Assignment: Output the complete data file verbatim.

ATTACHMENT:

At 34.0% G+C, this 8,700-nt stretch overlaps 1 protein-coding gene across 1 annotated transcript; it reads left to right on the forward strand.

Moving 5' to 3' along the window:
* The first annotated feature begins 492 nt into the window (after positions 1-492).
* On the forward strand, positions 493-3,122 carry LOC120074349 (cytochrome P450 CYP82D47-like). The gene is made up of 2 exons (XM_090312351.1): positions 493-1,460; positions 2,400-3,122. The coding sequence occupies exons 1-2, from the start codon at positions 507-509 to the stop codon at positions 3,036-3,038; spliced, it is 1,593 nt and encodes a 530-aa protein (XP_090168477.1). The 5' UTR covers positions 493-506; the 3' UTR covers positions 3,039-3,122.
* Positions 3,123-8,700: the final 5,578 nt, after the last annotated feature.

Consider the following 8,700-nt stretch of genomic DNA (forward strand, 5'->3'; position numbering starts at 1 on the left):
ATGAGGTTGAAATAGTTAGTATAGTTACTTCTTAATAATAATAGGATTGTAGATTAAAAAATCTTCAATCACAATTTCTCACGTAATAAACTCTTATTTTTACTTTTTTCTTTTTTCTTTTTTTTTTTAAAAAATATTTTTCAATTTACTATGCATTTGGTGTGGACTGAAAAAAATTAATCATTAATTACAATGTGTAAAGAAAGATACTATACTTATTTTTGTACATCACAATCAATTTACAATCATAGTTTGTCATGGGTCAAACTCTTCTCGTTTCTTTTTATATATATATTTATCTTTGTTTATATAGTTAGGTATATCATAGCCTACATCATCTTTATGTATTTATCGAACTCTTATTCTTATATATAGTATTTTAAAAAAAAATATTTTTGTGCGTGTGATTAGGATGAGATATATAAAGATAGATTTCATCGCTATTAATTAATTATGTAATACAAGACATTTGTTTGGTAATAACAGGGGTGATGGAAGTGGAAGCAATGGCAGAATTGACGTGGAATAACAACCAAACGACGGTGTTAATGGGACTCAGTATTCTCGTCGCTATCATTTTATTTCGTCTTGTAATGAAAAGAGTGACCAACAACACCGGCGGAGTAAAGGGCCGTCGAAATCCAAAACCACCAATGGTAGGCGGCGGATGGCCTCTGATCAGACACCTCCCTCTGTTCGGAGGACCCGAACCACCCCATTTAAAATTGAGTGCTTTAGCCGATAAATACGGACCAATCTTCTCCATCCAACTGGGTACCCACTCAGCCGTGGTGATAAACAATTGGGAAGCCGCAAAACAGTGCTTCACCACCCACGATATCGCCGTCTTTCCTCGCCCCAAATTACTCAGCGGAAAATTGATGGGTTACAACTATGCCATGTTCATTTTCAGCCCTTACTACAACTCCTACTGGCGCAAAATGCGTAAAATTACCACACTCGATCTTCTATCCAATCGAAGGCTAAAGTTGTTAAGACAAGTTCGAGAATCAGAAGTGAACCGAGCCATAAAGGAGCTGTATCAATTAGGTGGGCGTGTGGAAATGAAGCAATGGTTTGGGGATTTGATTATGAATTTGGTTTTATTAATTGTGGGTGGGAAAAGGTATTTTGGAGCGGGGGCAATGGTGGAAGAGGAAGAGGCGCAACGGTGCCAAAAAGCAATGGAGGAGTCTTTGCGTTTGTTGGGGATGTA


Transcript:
At 34.0% G+C, this 8,700-nt stretch overlaps 1 protein-coding gene across 1 annotated transcript; it reads left to right on the forward strand.

Moving 5' to 3' along the window:
* The first annotated feature begins 492 nt into the window (after positions 1-492).
* On the forward strand, positions 493-3,122 carry LOC120074349 (cytochrome P450 CYP82D47-like). The gene is made up of 2 exons (XM_090312351.1): positions 493-1,460; positions 2,400-3,122. The coding sequence occupies exons 1-2, from the start codon at positions 507-509 to the stop codon at positions 3,036-3,038; spliced, it is 1,593 nt and encodes a 530-aa protein (XP_090168477.1). The 5' UTR covers positions 493-506; the 3' UTR covers positions 3,039-3,122.
* Positions 3,123-8,700: the final 5,578 nt, after the last annotated feature.

Consider the following 8,700-nt stretch of genomic DNA (forward strand, 5'->3'; position numbering starts at 1 on the left):
ATGAGGTTGAAATAGTTAGTATAGTTACTTCTTAATAATAATAGGATTGTAGATTAAAAAATCTTCAATCACAATTTCTCACGTAATAAACTCTTATTTTTACTTTTTTCTTTTTTCTTTTTTTTTTTAAAAAATATTTTTCAATTTACTATGCATTTGGTGTGGACTGAAAAAAATTAATCATTAATTACAATGTGTAAAGAAAGATACTATACTTATTTTTGTACATCACAATCAATTTACAATCATAGTTTGTCATGGGTCAAACTCTTCTCGTTTCTTTTTATATATATATTTATCTTTGTTTATATAGTTAGGTATATCATAGCCTACATCATCTTTATGTATTTATCGAACTCTTATTCTTATATATAGTATTTTAAAAAAAAATATTTTTGTGCGTGTGATTAGGATGAGATATATAAAGATAGATTTCATCGCTATTAATTAATTATGTAATACAAGACATTTGTTTGGTAATAACAGGGGTGATGGAAGTGGAAGCAATGGCAGAATTGACGTGGAATAACAACCAAACGACGGTGTTAATGGGACTCAGTATTCTCGTCGCTATCATTTTATTTCGTCTTGTAATGAAAAGAGTGACCAACAACACCGGCGGAGTAAAGGGCCGTCGAAATCCAAAACCACCAATGGTAGGCGGCGGATGGCCTCTGATCAGACACCTCCCTCTGTTCGGAGGACCCGAACCACCCCATTTAAAATTGAGTGCTTTAGCCGATAAATACGGACCAATCTTCTCCATCCAACTGGGTACCCACTCAGCCGTGGTGATAAACAATTGGGAAGCCGCAAAACAGTGCTTCACCACCCACGATATCGCCGTCTTTCCTCGCCCCAAATTACTCAGCGGAAAATTGATGGGTTACAACTATGCCATGTTCATTTTCAGCCCTTACTACAACTCCTACTGGCGCAAAATGCGTAAAATTACCACACTCGATCTTCTATCCAATCGAAGGCTAAAGTTGTTAAGACAAGTTCGAGAATCAGAAGTGAACCGAGCCATAAAGGAGCTGTATCAATTAGGTGGGCGTGTGGAAATGAAGCAATGGTTTGGGGATTTGATTATGAATTTGGTTTTATTAATTGTGGGTGGGAAAAGGTATTTTGGAGCGGGGGCAATGGTGGAAGAGGAAGAGGCGCAACGGTGCCAAAAAGCAATGGAGGAGTCTTTGCGTTTGTTGGGGATGTA